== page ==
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Breast cancer patients with lobular cancer more commonly have a father than a mother diagnosed with cancer

Ellberg, Carolina LU and Olsson, Håkan LU (2011) In BMC Cancer 11.
Abstract
Background: The association between lobular breast cancer and family history is not clear. The aim of the study was to possibly identifying new hereditary patterns predisposing for cancer in the different histopathologic subtypes of breast cancer, with focus on patients with lobular breast cancer and cancer in their first degree relatives. Methods: In 1676 consecutive breast cancer patients detailed family history of cancer was related to histopathologic subtype of breast cancer. Results: Patients with lobular breast cancer were found to be significantly positively associated with having a father diagnosed with cancer, OR 2.17 (95% confidence interval (CI) 1.37-3.46). The finding persisted after excluding breast cancer in the family.... (More)
Background: The association between lobular breast cancer and family history is not clear. The aim of the study was to possibly identifying new hereditary patterns predisposing for cancer in the different histopathologic subtypes of breast cancer, with focus on patients with lobular breast cancer and cancer in their first degree relatives. Methods: In 1676 consecutive breast cancer patients detailed family history of cancer was related to histopathologic subtype of breast cancer. Results: Patients with lobular breast cancer were found to be significantly positively associated with having a father diagnosed with cancer, OR 2.17 (95% confidence interval (CI) 1.37-3.46). The finding persisted after excluding breast cancer in the family. Ductal breast cancer was associated with having a mother diagnosed with cancer. There was a significant association between lobular breast cancer and having a father with prostate cancer, OR 2.4 (CI 1.1-5.3). The occurrence of having a father with prostate cancer for lobular breast cancer patients was higher in the younger patient group, OR 2.9 (CI 1.1-7.8), and was still high but lost statistical significance in the older patient group, OR 1.9 (CI 0.5-7.4). The association between lobular breast cancer and a father remained significant after excluding fathers with prostate cancer, OR 1.94 (CI 1.20-3.14). Other commonly occurring tumor types in the father included sarcoma and leukemia. Conclusion: We propose that lobular breast cancer is associated with having a father diagnosed with cancer, most commonly prostate carcinoma. Since the association remained after excluding family history of breast cancer, the association seems independent of classical breast cancer heredity. The association with a father diagnosed with cancer also remained after removing prostate cancer, indicating an independence from prostate cancer as well. The reason for this association is genetically unclear, but could involve sex-specific imprinting. (Less)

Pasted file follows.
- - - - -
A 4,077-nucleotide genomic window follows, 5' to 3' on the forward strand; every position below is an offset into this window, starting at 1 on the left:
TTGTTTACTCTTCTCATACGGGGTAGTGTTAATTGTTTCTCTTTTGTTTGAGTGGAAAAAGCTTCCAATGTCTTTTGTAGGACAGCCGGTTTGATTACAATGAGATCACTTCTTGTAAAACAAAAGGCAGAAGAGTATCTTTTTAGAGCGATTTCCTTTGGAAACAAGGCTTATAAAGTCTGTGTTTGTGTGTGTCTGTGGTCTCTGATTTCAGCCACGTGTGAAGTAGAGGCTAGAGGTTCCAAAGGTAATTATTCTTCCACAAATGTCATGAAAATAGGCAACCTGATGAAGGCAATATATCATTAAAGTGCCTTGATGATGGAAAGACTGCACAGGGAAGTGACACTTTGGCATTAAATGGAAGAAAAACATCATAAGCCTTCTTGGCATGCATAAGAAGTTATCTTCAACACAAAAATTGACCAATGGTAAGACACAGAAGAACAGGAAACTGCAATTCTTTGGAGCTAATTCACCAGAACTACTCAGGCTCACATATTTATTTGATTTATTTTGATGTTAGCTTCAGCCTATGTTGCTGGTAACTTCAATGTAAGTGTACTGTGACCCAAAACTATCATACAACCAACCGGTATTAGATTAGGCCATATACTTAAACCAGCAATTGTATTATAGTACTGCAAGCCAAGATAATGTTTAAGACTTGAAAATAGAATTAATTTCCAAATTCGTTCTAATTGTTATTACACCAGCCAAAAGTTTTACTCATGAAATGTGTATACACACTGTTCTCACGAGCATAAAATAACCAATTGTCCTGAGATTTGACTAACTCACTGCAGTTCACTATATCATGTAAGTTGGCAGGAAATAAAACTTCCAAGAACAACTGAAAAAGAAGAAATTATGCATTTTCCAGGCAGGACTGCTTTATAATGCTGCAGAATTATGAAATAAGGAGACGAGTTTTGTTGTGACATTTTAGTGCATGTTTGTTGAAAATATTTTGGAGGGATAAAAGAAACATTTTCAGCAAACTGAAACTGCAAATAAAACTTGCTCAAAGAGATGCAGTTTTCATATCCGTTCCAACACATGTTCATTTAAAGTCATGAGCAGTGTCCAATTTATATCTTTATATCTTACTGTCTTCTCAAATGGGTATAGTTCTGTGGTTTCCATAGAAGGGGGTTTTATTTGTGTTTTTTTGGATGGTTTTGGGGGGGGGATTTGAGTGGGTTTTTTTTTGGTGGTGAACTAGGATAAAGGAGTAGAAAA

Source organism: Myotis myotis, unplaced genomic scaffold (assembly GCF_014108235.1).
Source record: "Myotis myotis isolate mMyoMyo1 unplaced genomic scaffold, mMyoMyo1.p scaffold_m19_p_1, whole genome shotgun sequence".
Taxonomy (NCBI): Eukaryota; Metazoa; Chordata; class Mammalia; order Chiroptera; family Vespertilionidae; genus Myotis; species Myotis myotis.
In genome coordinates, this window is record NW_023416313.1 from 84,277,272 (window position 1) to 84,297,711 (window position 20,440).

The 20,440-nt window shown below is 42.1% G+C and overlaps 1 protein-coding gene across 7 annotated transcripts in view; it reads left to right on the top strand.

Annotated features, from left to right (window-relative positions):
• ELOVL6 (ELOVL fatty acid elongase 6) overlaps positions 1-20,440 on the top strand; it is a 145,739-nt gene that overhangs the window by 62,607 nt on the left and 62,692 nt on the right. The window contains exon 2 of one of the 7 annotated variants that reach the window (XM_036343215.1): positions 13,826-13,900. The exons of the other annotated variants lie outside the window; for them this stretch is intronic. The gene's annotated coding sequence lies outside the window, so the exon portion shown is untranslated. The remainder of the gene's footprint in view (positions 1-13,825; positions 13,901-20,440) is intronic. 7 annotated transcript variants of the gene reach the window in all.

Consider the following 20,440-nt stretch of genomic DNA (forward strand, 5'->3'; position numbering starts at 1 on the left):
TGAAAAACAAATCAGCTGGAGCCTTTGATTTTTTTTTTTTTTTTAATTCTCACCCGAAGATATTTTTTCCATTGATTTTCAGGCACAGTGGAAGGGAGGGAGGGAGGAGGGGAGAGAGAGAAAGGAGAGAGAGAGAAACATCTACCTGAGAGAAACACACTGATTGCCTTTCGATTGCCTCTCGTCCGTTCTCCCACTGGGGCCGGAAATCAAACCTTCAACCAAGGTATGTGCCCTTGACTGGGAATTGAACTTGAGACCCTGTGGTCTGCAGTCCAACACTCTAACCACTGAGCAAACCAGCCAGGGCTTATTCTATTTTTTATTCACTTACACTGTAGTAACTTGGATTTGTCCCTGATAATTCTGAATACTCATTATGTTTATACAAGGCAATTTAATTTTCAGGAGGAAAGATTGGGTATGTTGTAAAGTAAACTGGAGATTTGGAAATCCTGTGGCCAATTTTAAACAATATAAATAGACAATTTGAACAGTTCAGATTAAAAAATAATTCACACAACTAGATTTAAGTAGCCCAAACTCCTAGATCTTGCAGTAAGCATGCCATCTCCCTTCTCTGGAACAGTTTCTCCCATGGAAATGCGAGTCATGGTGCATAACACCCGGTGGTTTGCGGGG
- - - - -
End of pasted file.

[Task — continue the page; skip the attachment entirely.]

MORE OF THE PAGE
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author
organization
publishing date
type
Contribution to journal
publication status
published
subject
in
BMC Cancer
volume
11
publisher
BioMed Central
external identifiers
  • wos:000298170700001
  • scopus:82155186110
ISSN
1471-2407
DOI
10.1186/1471-2407-11-497
language
English
LU publication?
yes
id
39932a48-9da5-4d63-b55d-af4e46d5502a (old id 2307043)
date added to LUP
2012-02-01 07:35:00
date last changed
2017-01-01 05:51:13
@article{39932a48-9da5-4d63-b55d-af4e46d5502a,
  abstract     = {Background: The association between lobular breast cancer and family history is not clear. The aim of the study was to possibly identifying new hereditary patterns predisposing for cancer in the different histopathologic subtypes of breast cancer, with focus on patients with lobular breast cancer and cancer in their first degree relatives. Methods: In 1676 consecutive breast cancer patients detailed family history of cancer was related to histopathologic subtype of breast cancer. Results: Patients with lobular breast cancer were found to be significantly positively associated with having a father diagnosed with cancer, OR 2.17 (95% confidence interval (CI) 1.37-3.46). The finding persisted after excluding breast cancer in the family. Ductal breast cancer was associated with having a mother diagnosed with cancer. There was a significant association between lobular breast cancer and having a father with prostate cancer, OR 2.4 (CI 1.1-5.3). The occurrence of having a father with prostate cancer for lobular breast cancer patients was higher in the younger patient group, OR 2.9 (CI 1.1-7.8), and was still high but lost statistical significance in the older patient group, OR 1.9 (CI 0.5-7.4). The association between lobular breast cancer and a father remained significant after excluding fathers with prostate cancer, OR 1.94 (CI 1.20-3.14). Other commonly occurring tumor types in the father included sarcoma and leukemia. Conclusion: We propose that lobular breast cancer is associated with having a father diagnosed with cancer, most commonly prostate carcinoma. Since the association remained after excluding family history of breast cancer, the association seems independent of classical breast cancer heredity. The association with a father diagnosed with cancer also remained after removing prostate cancer, indicating an independence from prostate cancer as well. The reason for this association is genetically unclear, but could involve sex-specific imprinting.},
  author       = {Ellberg, Carolina and Olsson, Håkan},
  issn         = {1471-2407},
  language     = {eng},
  publisher    = {BioMed Central},
  series       = {BMC Cancer},
  title        = {Breast cancer patients with lobular cancer more commonly have a father than a mother diagnosed with cancer},
  url          = {http://dx.doi.org/10.1186/1471-2407-11-497},
  volume       = {11},
  year         = {2011},
}